Electronics Industry Prepares Contingency Plans for Possible Korean Conflict
As tensions build on the Korean peninsula, the electronics industry is making preparations for possible shutdowns of large-scale electronics suppliers in South Korea. In our current supply chain, halting production of parts and components in any one region of the world seriously hinders the whole industry’s ability to meet consumer demands for products. While war is not imminent, South Korea is increasingly concerned about continued nuclear testing by North Korea, and is conducting military exercises with allies in the region as a show of military power.
This article is for Premium Members only. Please login below to read the rest of this article.
Not a Premium Member yet? Become one today.
[show_to accesslevel=’Premium Members’]
Much like companies have to prepare for natural disasters affecting the supply chain in any given region, war can halt supply lines. In the case of South Korea, two of the world’s largest suppliers, Samsung and SK Hynix, have headquarters and manufacturing facilities near the North Korean and South Korean border. Together, these two companies own 66 percent of the total revenue for DRAM memory and 48 percent of NAND flash memory.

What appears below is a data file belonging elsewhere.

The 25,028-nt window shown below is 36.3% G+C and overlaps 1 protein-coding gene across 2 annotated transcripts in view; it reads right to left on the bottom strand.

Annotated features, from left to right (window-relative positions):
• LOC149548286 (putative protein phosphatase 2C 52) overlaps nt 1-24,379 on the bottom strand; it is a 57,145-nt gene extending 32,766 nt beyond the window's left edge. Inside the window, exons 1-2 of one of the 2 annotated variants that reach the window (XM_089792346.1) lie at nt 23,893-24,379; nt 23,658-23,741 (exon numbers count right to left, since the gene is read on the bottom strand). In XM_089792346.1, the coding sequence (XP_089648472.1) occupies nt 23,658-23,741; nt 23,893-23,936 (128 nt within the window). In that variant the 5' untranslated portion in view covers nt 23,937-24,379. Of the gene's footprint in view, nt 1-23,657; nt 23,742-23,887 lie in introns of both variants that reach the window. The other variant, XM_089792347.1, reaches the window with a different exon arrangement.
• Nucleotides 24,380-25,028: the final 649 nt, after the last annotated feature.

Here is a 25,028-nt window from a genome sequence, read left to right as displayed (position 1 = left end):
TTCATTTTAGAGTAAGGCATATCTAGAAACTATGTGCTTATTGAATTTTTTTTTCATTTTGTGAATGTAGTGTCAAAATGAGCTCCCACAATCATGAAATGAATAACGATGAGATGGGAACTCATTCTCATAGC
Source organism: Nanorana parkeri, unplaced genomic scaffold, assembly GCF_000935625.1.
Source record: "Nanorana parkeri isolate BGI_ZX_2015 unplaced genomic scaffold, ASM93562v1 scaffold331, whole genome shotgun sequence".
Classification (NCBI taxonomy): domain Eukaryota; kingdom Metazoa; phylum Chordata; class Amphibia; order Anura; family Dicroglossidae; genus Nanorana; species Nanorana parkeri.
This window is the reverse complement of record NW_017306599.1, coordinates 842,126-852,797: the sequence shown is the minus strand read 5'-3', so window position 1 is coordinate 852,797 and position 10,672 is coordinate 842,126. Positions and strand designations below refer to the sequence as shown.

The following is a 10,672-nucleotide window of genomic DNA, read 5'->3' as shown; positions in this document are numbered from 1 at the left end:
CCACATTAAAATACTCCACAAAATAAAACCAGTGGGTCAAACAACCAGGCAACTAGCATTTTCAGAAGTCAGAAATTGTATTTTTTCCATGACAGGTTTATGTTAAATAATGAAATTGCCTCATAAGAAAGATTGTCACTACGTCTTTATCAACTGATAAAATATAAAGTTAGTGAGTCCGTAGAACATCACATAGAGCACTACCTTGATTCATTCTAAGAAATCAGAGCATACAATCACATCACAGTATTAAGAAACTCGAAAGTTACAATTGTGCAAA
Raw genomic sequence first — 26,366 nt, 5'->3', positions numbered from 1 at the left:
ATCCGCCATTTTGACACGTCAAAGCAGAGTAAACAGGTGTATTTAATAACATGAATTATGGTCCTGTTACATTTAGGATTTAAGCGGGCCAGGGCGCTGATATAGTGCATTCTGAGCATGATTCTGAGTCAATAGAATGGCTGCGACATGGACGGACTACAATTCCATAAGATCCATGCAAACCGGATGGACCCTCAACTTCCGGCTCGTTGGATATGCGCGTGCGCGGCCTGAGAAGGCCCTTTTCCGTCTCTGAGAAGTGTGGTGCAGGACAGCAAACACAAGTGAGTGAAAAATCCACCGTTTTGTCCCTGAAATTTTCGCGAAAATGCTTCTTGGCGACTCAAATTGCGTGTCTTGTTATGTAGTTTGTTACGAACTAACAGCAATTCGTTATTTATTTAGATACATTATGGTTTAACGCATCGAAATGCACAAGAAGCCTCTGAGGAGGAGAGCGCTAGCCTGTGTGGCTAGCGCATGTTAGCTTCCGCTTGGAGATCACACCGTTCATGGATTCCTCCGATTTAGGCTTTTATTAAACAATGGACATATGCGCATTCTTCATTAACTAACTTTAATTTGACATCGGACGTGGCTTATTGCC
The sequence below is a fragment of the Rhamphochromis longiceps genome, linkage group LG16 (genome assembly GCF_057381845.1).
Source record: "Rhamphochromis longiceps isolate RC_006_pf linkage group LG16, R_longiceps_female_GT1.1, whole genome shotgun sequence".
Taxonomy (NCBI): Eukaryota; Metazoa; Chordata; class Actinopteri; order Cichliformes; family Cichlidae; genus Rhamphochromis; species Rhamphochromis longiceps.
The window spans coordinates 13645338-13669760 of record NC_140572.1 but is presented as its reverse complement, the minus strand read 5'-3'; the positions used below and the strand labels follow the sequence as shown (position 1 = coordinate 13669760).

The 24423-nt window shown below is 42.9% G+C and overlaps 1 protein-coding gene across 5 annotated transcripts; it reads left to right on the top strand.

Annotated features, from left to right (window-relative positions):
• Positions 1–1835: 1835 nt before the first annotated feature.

South Korea produces half of the world’s total DRAM memory (dynamic random access memory), which is used in all types of high-tech devices from desktop computers to smartphones. The country also produces two-thirds of NAND flash memory and 70 percent of the world’s tablet computer displays.
According to Mike Howard, a senior principal analyst for IHS, a six month halt of South Korean electronics manufacturing operations would result in the inability to ship hundreds of millions of mobile phones and tens of millions of desktop and tablet computers.
Though IHS does not expect war to break out on the Korean peninsula, the firm is warning those in the electronics industry to make contingency plans for an interruption or halt in electronics production in the region. Some products, such as servers, could be sold with less DRAM memory. However, devices such as smartphones must have the amount of DRAM they were designed for in order to work properly. [/show_to]
Global Procurement & Supply Chain Professionals Read This…
…Carefully curated procurement & supply chain issues that make you look smart, sent to your inbox every week.
PLUS: Get the FREE Procurement Case Study when you subscribe: “How McDonald’s Overcame Global Supply Chain Obstacles”